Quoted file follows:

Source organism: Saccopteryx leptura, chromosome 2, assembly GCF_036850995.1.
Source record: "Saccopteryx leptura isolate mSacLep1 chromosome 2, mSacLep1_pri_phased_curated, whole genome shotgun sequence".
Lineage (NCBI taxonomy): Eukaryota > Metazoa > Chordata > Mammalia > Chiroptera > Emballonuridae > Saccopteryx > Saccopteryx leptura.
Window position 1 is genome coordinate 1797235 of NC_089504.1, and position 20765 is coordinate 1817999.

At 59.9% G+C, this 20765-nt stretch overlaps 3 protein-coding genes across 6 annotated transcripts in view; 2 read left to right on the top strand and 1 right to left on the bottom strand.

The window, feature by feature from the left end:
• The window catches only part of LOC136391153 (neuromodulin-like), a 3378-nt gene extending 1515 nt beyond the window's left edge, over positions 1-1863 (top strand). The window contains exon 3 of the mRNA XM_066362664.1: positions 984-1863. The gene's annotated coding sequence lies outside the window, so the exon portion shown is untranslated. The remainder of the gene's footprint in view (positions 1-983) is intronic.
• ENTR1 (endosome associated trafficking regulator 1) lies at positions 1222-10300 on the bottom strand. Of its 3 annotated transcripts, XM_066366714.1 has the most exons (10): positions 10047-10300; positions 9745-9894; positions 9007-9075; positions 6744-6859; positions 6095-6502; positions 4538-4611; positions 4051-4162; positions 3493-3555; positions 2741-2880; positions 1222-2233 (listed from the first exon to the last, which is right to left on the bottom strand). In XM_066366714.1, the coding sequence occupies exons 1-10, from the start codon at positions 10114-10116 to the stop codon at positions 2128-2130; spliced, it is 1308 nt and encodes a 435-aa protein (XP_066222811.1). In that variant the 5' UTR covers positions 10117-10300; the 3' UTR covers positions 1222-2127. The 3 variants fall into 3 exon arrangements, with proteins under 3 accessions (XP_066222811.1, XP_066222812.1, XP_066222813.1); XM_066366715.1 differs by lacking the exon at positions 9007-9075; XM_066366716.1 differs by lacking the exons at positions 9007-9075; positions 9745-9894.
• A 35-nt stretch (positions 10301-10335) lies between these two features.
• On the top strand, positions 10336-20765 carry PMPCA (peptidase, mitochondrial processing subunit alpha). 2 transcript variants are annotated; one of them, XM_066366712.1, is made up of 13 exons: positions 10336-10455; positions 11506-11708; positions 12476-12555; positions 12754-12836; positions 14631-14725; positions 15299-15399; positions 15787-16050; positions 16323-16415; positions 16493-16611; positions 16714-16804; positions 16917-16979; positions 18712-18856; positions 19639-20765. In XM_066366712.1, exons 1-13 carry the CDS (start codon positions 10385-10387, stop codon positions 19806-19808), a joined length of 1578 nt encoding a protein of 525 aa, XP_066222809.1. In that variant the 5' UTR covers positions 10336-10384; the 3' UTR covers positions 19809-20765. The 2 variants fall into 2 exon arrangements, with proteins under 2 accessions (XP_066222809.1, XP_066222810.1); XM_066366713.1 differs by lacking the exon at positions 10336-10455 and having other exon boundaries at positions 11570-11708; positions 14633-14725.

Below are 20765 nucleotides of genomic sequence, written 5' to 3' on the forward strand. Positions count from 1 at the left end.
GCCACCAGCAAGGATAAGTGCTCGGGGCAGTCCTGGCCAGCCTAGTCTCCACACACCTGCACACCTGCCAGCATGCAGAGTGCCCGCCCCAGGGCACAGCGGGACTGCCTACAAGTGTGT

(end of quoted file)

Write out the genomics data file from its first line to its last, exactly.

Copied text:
Source organism: Saccopteryx leptura, chromosome 2, assembly GCF_036850995.1.
Source record: "Saccopteryx leptura isolate mSacLep1 chromosome 2, mSacLep1_pri_phased_curated, whole genome shotgun sequence".
Lineage (NCBI taxonomy): Eukaryota > Metazoa > Chordata > Mammalia > Chiroptera > Emballonuridae > Saccopteryx > Saccopteryx leptura.
Window position 1 is genome coordinate 1797235 of NC_089504.1, and position 20765 is coordinate 1817999.

At 59.9% G+C, this 20765-nt stretch overlaps 3 protein-coding genes across 6 annotated transcripts in view; 2 read left to right on the top strand and 1 right to left on the bottom strand.

The window, feature by feature from the left end:
• The window catches only part of LOC136391153 (neuromodulin-like), a 3378-nt gene extending 1515 nt beyond the window's left edge, over positions 1-1863 (top strand). The window contains exon 3 of the mRNA XM_066362664.1: positions 984-1863. The gene's annotated coding sequence lies outside the window, so the exon portion shown is untranslated. The remainder of the gene's footprint in view (positions 1-983) is intronic.
• ENTR1 (endosome associated trafficking regulator 1) lies at positions 1222-10300 on the bottom strand. Of its 3 annotated transcripts, XM_066366714.1 has the most exons (10): positions 10047-10300; positions 9745-9894; positions 9007-9075; positions 6744-6859; positions 6095-6502; positions 4538-4611; positions 4051-4162; positions 3493-3555; positions 2741-2880; positions 1222-2233 (listed from the first exon to the last, which is right to left on the bottom strand). In XM_066366714.1, the coding sequence occupies exons 1-10, from the start codon at positions 10114-10116 to the stop codon at positions 2128-2130; spliced, it is 1308 nt and encodes a 435-aa protein (XP_066222811.1). In that variant the 5' UTR covers positions 10117-10300; the 3' UTR covers positions 1222-2127. The 3 variants fall into 3 exon arrangements, with proteins under 3 accessions (XP_066222811.1, XP_066222812.1, XP_066222813.1); XM_066366715.1 differs by lacking the exon at positions 9007-9075; XM_066366716.1 differs by lacking the exons at positions 9007-9075; positions 9745-9894.
• A 35-nt stretch (positions 10301-10335) lies between these two features.
• On the top strand, positions 10336-20765 carry PMPCA (peptidase, mitochondrial processing subunit alpha). 2 transcript variants are annotated; one of them, XM_066366712.1, is made up of 13 exons: positions 10336-10455; positions 11506-11708; positions 12476-12555; positions 12754-12836; positions 14631-14725; positions 15299-15399; positions 15787-16050; positions 16323-16415; positions 16493-16611; positions 16714-16804; positions 16917-16979; positions 18712-18856; positions 19639-20765. In XM_066366712.1, exons 1-13 carry the CDS (start codon positions 10385-10387, stop codon positions 19806-19808), a joined length of 1578 nt encoding a protein of 525 aa, XP_066222809.1. In that variant the 5' UTR covers positions 10336-10384; the 3' UTR covers positions 19809-20765. The 2 variants fall into 2 exon arrangements, with proteins under 2 accessions (XP_066222809.1, XP_066222810.1); XM_066366713.1 differs by lacking the exon at positions 10336-10455 and having other exon boundaries at positions 11570-11708; positions 14633-14725.

Below are 20765 nucleotides of genomic sequence, written 5' to 3' on the forward strand. Positions count from 1 at the left end.
GCCACCAGCAAGGATAAGTGCTCGGGGCAGTCCTGGCCAGCCTAGTCTCCACACACCTGCACACCTGCCAGCATGCAGAGTGCCCGCCCCAGGGCACAGCGGGACTGCCTACAAGTGTGT